When Alzheimer's Strikes Young

Apr 20, 2018

A recent Concord Monitor series, "Stolen Memories," profiles several Granite Staters who were diagnosed with younger-onset Alzheimer's, some in their early fifties.  We'll hear their stories and learn about their particular struggles with work, family, and the medical system. 

GUESTS:

  • Brenda Bouchard - A Madbury resident who lost her husband to early-onset Alzheimer's disease, and whose mother also has Alzheimer's.  She serves on the board of the Massachusetts/New Hampshire chapter of the Alzheimer's Association.
  • Robert Santulli - Physician, Honorary Professor of Psychiatry with the Geisel School of Medicine at Dartmouth, and Visiting Associate Professor for the Department of Psychological and Brain Sciences at Dartmouth. He is the former director of the Dartmouth Memory Clinic. 
  • Leah Willingham - Reporter for The Concord Monitor, whose recent series,  "Stolen Memories,"  covered how families and patients cope with younger onset Alzheimer's.  

For all kinds of help with this disease -- including care planning services, education programs, and other resources, at no cost -- contact the Alzheimer's Association. Their Helpline, 800-272-3900, is available 24 hours a day, 7 days a week.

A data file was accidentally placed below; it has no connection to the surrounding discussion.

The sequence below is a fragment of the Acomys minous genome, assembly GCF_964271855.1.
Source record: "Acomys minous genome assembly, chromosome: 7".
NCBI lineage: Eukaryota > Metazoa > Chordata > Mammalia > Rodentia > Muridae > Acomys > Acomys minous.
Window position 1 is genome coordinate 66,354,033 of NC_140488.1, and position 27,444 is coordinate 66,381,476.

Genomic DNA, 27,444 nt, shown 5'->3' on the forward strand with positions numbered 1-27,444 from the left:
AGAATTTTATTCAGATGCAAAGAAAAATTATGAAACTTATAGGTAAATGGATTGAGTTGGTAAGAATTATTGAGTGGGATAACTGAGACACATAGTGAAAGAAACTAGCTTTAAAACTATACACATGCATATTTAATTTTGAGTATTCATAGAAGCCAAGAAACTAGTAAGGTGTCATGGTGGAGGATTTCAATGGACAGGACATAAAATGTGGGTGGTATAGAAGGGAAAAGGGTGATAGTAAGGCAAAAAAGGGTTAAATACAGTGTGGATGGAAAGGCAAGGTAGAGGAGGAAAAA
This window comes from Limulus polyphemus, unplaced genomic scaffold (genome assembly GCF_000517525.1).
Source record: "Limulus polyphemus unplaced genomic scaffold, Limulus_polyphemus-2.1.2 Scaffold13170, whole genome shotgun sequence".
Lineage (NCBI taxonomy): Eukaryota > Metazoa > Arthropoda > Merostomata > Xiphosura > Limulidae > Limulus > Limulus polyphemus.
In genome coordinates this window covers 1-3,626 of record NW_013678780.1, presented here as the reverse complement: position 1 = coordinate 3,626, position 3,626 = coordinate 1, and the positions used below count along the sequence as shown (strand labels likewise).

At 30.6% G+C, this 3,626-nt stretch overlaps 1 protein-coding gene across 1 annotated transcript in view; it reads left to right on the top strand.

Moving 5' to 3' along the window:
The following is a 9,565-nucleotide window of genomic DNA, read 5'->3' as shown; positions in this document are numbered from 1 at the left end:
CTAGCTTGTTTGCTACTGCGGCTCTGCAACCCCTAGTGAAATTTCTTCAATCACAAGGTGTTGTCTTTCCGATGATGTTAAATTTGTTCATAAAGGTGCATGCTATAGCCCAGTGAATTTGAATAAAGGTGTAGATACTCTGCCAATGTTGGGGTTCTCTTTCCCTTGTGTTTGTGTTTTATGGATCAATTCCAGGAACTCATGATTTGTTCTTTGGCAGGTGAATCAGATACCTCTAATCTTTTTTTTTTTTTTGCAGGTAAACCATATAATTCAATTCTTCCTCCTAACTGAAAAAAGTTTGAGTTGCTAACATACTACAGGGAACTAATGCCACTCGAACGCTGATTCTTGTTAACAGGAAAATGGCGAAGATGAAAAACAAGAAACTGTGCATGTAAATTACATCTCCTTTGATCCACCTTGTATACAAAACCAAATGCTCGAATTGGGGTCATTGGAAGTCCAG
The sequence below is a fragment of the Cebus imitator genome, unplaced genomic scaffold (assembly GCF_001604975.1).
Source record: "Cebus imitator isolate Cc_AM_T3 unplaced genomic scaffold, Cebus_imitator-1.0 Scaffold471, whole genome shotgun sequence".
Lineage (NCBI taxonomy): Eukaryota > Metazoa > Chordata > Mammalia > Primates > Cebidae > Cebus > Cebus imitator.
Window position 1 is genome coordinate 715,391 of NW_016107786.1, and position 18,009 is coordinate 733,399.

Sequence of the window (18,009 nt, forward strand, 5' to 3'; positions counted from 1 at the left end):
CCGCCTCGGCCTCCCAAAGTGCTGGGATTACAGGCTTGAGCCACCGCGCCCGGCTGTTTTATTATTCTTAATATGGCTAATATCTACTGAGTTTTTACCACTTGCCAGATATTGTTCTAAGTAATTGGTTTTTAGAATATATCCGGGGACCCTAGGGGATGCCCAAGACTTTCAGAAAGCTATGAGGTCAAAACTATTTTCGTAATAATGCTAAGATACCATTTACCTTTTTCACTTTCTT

Cognitive Decline in New Hampshire

According to the 2018 Behavioral Risk Factor Surveillance System:

  • In N.H., 8.9 percent of those aged 45 and over report they are experiencing confusion or memory loss that is happening more often or is getting worse.
  • More than half of them have not talked to a health care professional about it. 
  • For those with worsening memory problems, 42.8 percent say it has created "functional difficulties" -- that is, caused them to give up day-to-day activities  and/or interfered with work or social activities. 
  • 29.9 percent of those with memory problems live alone.

More Information on Alzheimer's Disease

10 Early Signs and Symptoms of Alzheimer's.

2018 Facts and Figures on Alzheimer's. 

Bi-partisan legislation introduced called "BOLD" (Building Our Largest Dementia) Infrastructure